At Notre Dame, Joe became the starting quarterback in his sophomore year, after Terry Hanratty was injured late in the season.  In the three remaining games in the regular season, he led the Irish to two wins and a tie.  In 1969, Joe led the Irish to a number five ranking, but lost to the University of Texas in 1970 Cotton Bowl Classic, 27-17.  The next year, the Irish had a 10-1 record, number 2 ranking, and won against Texas in the 1971 Cotton Bowl Classic, 24-11.  That year, Joe was an All-American and an Academic All-American and was in contention for the Heisman Trophy.  Joe, whose last name was actually pronounced THEES-man, recounted in 2007 that is was Notre Dame publicity man Roger Valdiserri who insisted that he change the pronunciation of his name to rhyme with “Heisman”.  He finished second to Jim Plunkett of Stanford University.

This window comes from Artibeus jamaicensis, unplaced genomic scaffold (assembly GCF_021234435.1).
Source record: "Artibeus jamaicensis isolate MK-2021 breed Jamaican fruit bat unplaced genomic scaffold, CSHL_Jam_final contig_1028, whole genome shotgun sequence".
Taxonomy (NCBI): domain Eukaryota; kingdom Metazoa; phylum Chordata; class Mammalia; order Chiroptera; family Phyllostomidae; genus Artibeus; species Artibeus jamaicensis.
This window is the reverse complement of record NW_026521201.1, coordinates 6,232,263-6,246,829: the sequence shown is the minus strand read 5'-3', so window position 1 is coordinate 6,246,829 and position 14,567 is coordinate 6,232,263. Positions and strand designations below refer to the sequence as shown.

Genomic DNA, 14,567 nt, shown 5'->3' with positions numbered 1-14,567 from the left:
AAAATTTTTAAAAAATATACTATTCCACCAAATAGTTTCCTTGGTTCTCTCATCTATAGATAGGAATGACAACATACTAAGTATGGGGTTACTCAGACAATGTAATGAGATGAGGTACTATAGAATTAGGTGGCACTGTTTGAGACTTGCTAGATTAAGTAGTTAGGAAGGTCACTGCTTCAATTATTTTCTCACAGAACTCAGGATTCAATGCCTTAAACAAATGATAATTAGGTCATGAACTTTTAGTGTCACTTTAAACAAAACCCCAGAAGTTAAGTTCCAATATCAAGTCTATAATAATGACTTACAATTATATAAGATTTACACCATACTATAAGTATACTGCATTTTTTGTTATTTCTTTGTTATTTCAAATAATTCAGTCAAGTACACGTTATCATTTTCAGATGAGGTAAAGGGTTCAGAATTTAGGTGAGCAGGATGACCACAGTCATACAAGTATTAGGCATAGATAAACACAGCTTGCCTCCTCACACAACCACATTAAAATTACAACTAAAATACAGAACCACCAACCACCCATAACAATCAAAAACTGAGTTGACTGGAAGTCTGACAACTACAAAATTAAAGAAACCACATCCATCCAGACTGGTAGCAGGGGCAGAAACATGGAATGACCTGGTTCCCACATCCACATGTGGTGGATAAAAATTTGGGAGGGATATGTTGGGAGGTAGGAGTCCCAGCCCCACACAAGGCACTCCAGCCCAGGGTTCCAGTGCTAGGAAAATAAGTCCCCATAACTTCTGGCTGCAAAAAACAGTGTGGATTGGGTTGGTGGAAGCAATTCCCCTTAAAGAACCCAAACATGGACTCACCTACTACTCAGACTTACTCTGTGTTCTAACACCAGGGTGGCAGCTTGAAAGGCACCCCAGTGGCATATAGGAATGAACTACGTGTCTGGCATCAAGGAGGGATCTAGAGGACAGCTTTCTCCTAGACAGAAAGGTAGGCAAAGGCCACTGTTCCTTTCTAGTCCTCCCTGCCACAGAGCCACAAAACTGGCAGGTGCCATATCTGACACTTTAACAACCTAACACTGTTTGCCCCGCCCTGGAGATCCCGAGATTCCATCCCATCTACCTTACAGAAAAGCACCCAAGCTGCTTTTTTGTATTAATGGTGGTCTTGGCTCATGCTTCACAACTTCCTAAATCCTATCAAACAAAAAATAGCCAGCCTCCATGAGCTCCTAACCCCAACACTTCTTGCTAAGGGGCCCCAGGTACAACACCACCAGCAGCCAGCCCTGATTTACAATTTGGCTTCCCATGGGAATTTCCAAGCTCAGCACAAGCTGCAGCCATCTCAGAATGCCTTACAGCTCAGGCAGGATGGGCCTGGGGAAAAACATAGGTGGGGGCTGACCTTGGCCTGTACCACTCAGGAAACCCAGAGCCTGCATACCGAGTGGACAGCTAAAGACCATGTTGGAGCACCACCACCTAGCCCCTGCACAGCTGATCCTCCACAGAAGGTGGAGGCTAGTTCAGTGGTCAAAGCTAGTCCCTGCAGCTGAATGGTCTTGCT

Joe set school record for passing yards in a season (2,429) and touchdowns in a season (16).  He also set a school record for passing yards in a game (526) and completions in a game (33) while playing against the University of Southern California in a torrential downpour in 1970.  As starting quarterback, Joe compiled a 20-3-2 record while throwing 4,411 yards and 31 touchdowns. His 4,411 passing yards rank fifth on Notre Dame’s career passing list.

Professional Career

Joe was selected in the fourth round of the 1971 NFL draft by the Miami Dolphins and in the 39th round of the 1971 Major League Baseball draft by the Minnesota Twins.  After negotiations with the Dolphins failed, Joe elected to sign with the Toronto Argonauts of the Canadian Football League.  In his rookie year, he quarterbacked the Argonauts to a 1-4 record, led the league’s Eastern Conference in passing statistics and won a berth in the Grey Cup championship game in Vancouver, British Columbia versus the Calgary Stampeders (59th Grey Cup).  


In 1971, Joe completed 148 of 278 passes for 2,440 yards and 17 touchdowns.  His 1972 season was shortened by injury, but he hit 77 of 127 passes for 1,157 yards and ten touchdowns.  During his last CFL season, 1973, 157 of his 247 passes were complete, for 2,496 yards and both 13 touchdowns and interceptions.  He was all-star in both 1971 and 1973.